Do you remember that day in grade school? The one where a clean, hardcover book with empty white pages landed on your desk and a teacher said, “start writing”? That was my favorite day of school.

I’ve always worked best in words and filling those pages with ideas or stories from my imagination was the best way to quench the thirst to create. It gave me an outlet for a wild imagination I had cultivated with books from great authors like Roald Dahl, Madeleine L’Engle, Louis Sachar and, um, Francine Pascal. And that is why, many years later, I’m thrilled that someone is actually paying me to still tell stories with those words.

My Name Is…
Hi, I’m Jennifer. A few things to know about Roundpeg’s new content writer:

Indy. I was raised in Indianapolis, and though I have moved away, I’ve always come back. I mean, those verdant cornfields in summer, can you beat that view? Oh, you can? Well, I bet you don’t have an overgrown Hot Wheels track where people pay money to watch cars drive absolutely nowhere.

Music. I have a hard time understanding or relating to people who don’t listen to music. You have hearing for a reason, and it’s certainly not for avoiding danger or listening to someone talk about their juice cleanse diet.

Coffee. Sorry not sorry, but I am so picky about my coffee. I bring a French press and freshly ground beans with me to new jobs, vacations and yes, even camping trips. As most writers have experienced, you sometimes need an in-between-projects job. My in-between has always been coffee shops and stemming from that, an appreciation for good coffee.

Now that you know those really important things, let’s talk about content.

Yukon Do It
At my previous job, I wrote a lot of websites, specifically for small Canadian businesses. You could not throw a Tim Horton’s cup from your moose drawn carriage without hitting a small business that I, or a colleague, had written a website for. Wayne Gretsky and I were practically best friends.

Operator, Can You Help Me Place This Call?
Due to being structured in a different way than most businesses, I did not have direct contact with my clients. It could occasionally be like an international game of Telephone, where by the time client information reached me, requests would be garbled, confusing or incomprehensible. My responses would be the same. It was a flaw in the system, but a necessary one for the way this company worked.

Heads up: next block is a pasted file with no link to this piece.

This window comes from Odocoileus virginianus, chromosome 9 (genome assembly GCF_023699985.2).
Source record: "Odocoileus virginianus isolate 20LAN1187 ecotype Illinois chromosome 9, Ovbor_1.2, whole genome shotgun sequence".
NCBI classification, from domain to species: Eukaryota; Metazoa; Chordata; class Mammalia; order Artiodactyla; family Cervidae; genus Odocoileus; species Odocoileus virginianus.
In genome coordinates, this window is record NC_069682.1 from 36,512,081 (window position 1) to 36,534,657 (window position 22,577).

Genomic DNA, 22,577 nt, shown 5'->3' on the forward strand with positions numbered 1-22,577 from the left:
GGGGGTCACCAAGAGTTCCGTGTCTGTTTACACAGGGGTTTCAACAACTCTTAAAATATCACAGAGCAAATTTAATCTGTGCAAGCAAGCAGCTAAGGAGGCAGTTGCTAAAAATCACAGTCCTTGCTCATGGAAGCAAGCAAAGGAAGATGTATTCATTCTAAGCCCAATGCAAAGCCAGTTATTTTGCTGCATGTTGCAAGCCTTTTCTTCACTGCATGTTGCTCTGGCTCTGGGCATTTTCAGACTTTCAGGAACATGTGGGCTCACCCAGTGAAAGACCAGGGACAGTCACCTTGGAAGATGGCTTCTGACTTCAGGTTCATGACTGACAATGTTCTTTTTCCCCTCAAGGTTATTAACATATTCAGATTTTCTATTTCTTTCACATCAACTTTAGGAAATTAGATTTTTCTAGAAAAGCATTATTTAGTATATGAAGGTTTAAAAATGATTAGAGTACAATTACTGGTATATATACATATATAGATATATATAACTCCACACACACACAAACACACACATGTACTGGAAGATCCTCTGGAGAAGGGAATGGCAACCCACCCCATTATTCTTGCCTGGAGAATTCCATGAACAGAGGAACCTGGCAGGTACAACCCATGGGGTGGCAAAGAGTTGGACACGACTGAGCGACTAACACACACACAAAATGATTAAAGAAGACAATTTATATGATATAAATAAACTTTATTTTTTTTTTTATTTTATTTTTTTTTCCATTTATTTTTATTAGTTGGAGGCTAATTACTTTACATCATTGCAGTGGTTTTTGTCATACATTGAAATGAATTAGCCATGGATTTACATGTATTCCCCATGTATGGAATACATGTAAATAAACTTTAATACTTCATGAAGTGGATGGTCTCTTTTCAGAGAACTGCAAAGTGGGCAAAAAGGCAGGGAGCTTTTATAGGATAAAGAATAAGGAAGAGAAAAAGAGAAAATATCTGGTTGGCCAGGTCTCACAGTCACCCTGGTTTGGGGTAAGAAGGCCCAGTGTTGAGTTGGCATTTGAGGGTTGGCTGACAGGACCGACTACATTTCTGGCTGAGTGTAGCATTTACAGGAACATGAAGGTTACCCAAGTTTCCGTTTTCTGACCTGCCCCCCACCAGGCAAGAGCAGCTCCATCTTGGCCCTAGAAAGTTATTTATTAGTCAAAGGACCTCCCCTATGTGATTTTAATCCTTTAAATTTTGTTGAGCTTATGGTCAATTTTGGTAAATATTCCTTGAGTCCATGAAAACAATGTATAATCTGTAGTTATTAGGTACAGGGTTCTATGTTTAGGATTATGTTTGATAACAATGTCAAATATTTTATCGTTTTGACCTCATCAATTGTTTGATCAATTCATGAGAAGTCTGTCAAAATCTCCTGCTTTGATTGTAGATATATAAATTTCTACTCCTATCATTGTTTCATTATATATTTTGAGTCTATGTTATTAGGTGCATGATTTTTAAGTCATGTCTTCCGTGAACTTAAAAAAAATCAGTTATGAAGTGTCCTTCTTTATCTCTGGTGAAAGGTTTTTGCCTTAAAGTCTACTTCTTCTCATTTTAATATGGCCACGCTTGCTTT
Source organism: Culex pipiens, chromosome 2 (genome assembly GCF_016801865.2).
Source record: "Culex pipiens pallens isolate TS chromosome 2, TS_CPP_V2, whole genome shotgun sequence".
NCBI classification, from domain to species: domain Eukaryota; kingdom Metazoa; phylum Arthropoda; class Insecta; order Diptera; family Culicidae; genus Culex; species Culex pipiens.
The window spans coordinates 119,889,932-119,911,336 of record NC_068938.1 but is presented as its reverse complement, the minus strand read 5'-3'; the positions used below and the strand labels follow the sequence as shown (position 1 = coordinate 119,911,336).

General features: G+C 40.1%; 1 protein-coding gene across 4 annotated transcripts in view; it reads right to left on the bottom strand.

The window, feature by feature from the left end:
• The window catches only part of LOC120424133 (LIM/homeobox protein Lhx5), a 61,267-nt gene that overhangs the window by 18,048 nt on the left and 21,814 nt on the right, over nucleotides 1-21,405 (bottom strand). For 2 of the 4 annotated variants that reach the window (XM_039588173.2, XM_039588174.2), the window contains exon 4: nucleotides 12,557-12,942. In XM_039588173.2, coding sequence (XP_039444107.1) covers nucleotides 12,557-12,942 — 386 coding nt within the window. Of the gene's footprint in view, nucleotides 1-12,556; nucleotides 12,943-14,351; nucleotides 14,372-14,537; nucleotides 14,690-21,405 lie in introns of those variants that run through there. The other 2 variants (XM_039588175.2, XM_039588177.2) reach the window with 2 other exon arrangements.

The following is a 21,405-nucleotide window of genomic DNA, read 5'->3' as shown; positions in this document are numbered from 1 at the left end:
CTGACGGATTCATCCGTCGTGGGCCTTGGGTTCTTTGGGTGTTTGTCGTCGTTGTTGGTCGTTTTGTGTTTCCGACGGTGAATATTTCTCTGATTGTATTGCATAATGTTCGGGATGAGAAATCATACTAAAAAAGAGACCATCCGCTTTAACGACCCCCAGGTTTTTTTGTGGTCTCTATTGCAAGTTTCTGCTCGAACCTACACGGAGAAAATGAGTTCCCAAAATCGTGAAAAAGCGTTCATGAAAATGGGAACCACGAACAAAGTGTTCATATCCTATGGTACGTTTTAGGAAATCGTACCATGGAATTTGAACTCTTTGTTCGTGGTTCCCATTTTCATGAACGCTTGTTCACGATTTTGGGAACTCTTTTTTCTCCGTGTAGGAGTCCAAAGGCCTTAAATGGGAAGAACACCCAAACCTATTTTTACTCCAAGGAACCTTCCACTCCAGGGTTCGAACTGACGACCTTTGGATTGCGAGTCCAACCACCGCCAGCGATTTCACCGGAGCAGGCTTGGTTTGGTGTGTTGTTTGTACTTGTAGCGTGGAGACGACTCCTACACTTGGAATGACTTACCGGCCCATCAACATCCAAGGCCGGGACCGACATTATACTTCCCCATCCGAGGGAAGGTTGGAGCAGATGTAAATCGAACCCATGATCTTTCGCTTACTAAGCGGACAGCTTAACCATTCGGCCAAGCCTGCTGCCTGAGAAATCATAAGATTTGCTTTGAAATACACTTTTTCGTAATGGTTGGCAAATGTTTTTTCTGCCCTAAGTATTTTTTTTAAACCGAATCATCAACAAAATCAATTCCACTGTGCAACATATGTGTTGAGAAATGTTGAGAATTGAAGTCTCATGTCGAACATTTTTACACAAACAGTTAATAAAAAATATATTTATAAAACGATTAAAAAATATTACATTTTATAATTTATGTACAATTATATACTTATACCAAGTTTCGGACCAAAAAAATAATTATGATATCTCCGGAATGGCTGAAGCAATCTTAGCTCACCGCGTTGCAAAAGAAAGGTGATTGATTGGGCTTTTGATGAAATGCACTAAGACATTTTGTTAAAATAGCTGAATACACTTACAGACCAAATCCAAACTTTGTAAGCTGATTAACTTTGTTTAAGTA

In writing these sites, one of the things I found that got a little rocky with clients was implementing this mystical, seemingly magical, top secret thing known as SEO, which we all know by now is search engine optimization or the position on the page that your website shows up on Google. It’s not actually magic, it’s strategy, but the exact algorithm for page rankings is kept on lockdown by Google.

As a content writer, you write for several different “clients”, your main client, your client’s audience and the search engines. We talk to each other every day, so we know how to write for people. Writing for search engines, well, I don’t know about you, but my robot pen pal has always been a very dry and mechanical correspondent. But he has helped me learn how to write for other robots, like search engines.

Rollup for the Magical SEO Tour
Trying to shove SEO elements, like keywords and location data, into text can result in bad copy. Which is what most clients are objecting to – they don’t like the way the copy reads or those keywords may not be a good reflection of the business. Or sometimes clients are attached to an old piece of website copy that they love, but doesn’t do much for their rankings.

In the coming weeks, I’m going to tell you what I wish I could have told those clients—that working with a good content writer who knows how to create a balance between original copy and SEO elements will result in an engaging read for your customers and will also allow your site to climb up to those coveted first page search results. To clarify even further, it means that people will be able to find your business on the web.

Until then, it’s been nice meeting you. Let’s talk some more.